What happens to your data when you die?
Your email, digital photos and money in online accounts could all die with you, discovers Barry Collins.
At the risk of darkening your mood, imagine that on your way to work tomorrow morning you befall that most clichéd of endings: you're hit by a bus. The day after the policeman breaks the news to your wife, she sets about the unenviable task of informing your friends and family, and giving them details of the funeral.
You last kept a paper address book in the mid-1990s; you stored all your contacts in a BlackBerry Pearl. Sadly, that met with the same fate as you under the wheels of the number 73. Gone with it are the phone numbers of former work colleagues, your old university chums and the couple you met on holiday in Turkey last summer.
Never mind, because your wife recalls how you religiously backed up your contacts on your computer. She fires up the PC and, seconds later, claws at the screen in despair: two days earlier, you'd changed the password on the Windows XP Professional system because it had expired. Unfortunately, so have you, and this time your wife can't call you at work to find out what the magic word is.
Also locked on the machine that's stolidly protected by the password you took to your grave are five years worth of the family's digital photographs, copies of "paper-free" bank statements, and the correspondence with the solicitors concerning the Turkish villa you were midway through buying.
Then your wife remembers you had a Gmail account - perhaps you copied your contacts to that or, at the very least, had emails in your inbox from those friends she now desperately needs to get in touch with? Just one problem - she hasn't got the password for that either. Nor the PayPal account that's stuffed with £350 from the old PC you sold on Ebay, the 888.com poker account that's £150 up after last month's tournament win, or the light aircraft blog you created that's generating a slender ad revenue each month. Your digital assets have effectively died with you.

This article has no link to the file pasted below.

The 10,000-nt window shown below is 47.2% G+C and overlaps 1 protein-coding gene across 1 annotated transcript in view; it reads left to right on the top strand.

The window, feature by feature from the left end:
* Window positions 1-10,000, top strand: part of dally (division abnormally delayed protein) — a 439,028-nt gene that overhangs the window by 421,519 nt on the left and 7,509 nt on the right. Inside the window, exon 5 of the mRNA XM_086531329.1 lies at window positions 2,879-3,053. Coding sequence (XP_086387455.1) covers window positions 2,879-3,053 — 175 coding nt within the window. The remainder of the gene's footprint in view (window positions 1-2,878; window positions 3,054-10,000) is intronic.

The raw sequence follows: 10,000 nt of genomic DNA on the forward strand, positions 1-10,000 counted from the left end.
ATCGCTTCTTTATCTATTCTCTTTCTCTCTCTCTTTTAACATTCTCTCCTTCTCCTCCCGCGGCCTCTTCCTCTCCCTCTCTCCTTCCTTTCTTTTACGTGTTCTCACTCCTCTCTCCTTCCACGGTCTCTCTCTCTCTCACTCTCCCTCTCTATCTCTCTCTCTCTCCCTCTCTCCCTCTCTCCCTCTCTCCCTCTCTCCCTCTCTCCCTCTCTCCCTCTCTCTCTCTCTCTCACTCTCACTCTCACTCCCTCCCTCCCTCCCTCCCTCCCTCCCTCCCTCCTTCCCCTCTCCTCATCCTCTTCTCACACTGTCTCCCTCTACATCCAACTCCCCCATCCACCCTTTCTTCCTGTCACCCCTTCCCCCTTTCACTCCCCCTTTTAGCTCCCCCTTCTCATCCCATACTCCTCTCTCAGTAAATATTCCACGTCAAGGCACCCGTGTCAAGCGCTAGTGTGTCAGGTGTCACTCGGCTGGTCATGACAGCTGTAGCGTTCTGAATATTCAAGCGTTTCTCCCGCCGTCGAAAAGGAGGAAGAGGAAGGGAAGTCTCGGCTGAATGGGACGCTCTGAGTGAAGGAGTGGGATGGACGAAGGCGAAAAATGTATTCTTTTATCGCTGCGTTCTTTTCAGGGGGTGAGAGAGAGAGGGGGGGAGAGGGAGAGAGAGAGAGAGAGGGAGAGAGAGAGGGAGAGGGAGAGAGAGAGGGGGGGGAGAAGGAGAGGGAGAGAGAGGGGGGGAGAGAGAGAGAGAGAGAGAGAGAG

Such is the fragility of the online world we live in. With more and more of our personal data and wealth being stored on computers - be it your own PC or a server farm in California - this information becomes decidedly vulnerable, if not unrecoverable, when the weakest link in the chain (which, of course, is you) breaks.
While most people will create a will to determine what happens to their physical assets when they're gone, very few will have bothered to cater for the assets they hold online. A leading probate lawyer said he'd never heard of anyone listing digital assets in a will. Yet with inboxes stuffed full of personal correspondence, hard disks and online albums chocked with irreplaceable family photos, and significant sums of money held in internet accounts, it's something you can't afford to ignore.
You might assume that gaining access to something as simple as your partner's webmail account would be relatively easy. You'd be horribly, horribly wrong. Whether you get access at all depends on the policy of the provider. Some refuse outright, and even those that are willing to co-operate with mourning relatives have a stringent set of conditions that have to be met before they'll part with messages.
Take Google's Gmail, for example. The company demands the following from the deceased's family:
1 The full name and contact information of the requester, including a verifiable email address.
2 The Gmail address of the individual who passed away.
3a The full header from an email message that you've received at your verifiable email address, from the Gmail account in question.